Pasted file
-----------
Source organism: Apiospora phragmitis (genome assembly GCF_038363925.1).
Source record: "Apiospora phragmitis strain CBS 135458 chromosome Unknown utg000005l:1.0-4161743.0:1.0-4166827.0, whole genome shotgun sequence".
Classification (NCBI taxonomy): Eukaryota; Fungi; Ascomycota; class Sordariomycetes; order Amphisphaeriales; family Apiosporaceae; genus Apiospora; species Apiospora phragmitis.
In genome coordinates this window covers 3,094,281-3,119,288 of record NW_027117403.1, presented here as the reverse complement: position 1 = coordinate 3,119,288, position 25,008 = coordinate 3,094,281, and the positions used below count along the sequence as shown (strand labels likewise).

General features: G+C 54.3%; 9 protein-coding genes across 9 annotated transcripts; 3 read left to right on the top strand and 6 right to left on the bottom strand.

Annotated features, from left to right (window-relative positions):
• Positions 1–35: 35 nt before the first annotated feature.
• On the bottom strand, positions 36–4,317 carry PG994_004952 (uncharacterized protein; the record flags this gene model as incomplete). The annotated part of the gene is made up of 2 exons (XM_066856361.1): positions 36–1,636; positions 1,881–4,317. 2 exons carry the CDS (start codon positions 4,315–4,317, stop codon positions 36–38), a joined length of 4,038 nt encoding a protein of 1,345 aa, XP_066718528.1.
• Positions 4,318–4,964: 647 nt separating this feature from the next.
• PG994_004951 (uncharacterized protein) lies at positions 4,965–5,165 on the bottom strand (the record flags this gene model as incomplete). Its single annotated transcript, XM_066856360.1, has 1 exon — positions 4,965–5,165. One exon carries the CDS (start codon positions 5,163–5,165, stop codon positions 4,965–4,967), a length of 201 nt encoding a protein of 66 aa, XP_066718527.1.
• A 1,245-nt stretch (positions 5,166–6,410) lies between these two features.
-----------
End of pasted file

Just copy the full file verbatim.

Source organism: Apiospora phragmitis (genome assembly GCF_038363925.1).
Source record: "Apiospora phragmitis strain CBS 135458 chromosome Unknown utg000005l:1.0-4161743.0:1.0-4166827.0, whole genome shotgun sequence".
Classification (NCBI taxonomy): Eukaryota; Fungi; Ascomycota; class Sordariomycetes; order Amphisphaeriales; family Apiosporaceae; genus Apiospora; species Apiospora phragmitis.
In genome coordinates this window covers 3,094,281-3,119,288 of record NW_027117403.1, presented here as the reverse complement: position 1 = coordinate 3,119,288, position 25,008 = coordinate 3,094,281, and the positions used below count along the sequence as shown (strand labels likewise).

General features: G+C 54.3%; 9 protein-coding genes across 9 annotated transcripts; 3 read left to right on the top strand and 6 right to left on the bottom strand.

Annotated features, from left to right (window-relative positions):
• Positions 1–35: 35 nt before the first annotated feature.
• On the bottom strand, positions 36–4,317 carry PG994_004952 (uncharacterized protein; the record flags this gene model as incomplete). The annotated part of the gene is made up of 2 exons (XM_066856361.1): positions 36–1,636; positions 1,881–4,317. 2 exons carry the CDS (start codon positions 4,315–4,317, stop codon positions 36–38), a joined length of 4,038 nt encoding a protein of 1,345 aa, XP_066718528.1.
• Positions 4,318–4,964: 647 nt separating this feature from the next.
• PG994_004951 (uncharacterized protein) lies at positions 4,965–5,165 on the bottom strand (the record flags this gene model as incomplete). Its single annotated transcript, XM_066856360.1, has 1 exon — positions 4,965–5,165. One exon carries the CDS (start codon positions 5,163–5,165, stop codon positions 4,965–4,967), a length of 201 nt encoding a protein of 66 aa, XP_066718527.1.
• A 1,245-nt stretch (positions 5,166–6,410) lies between these two features.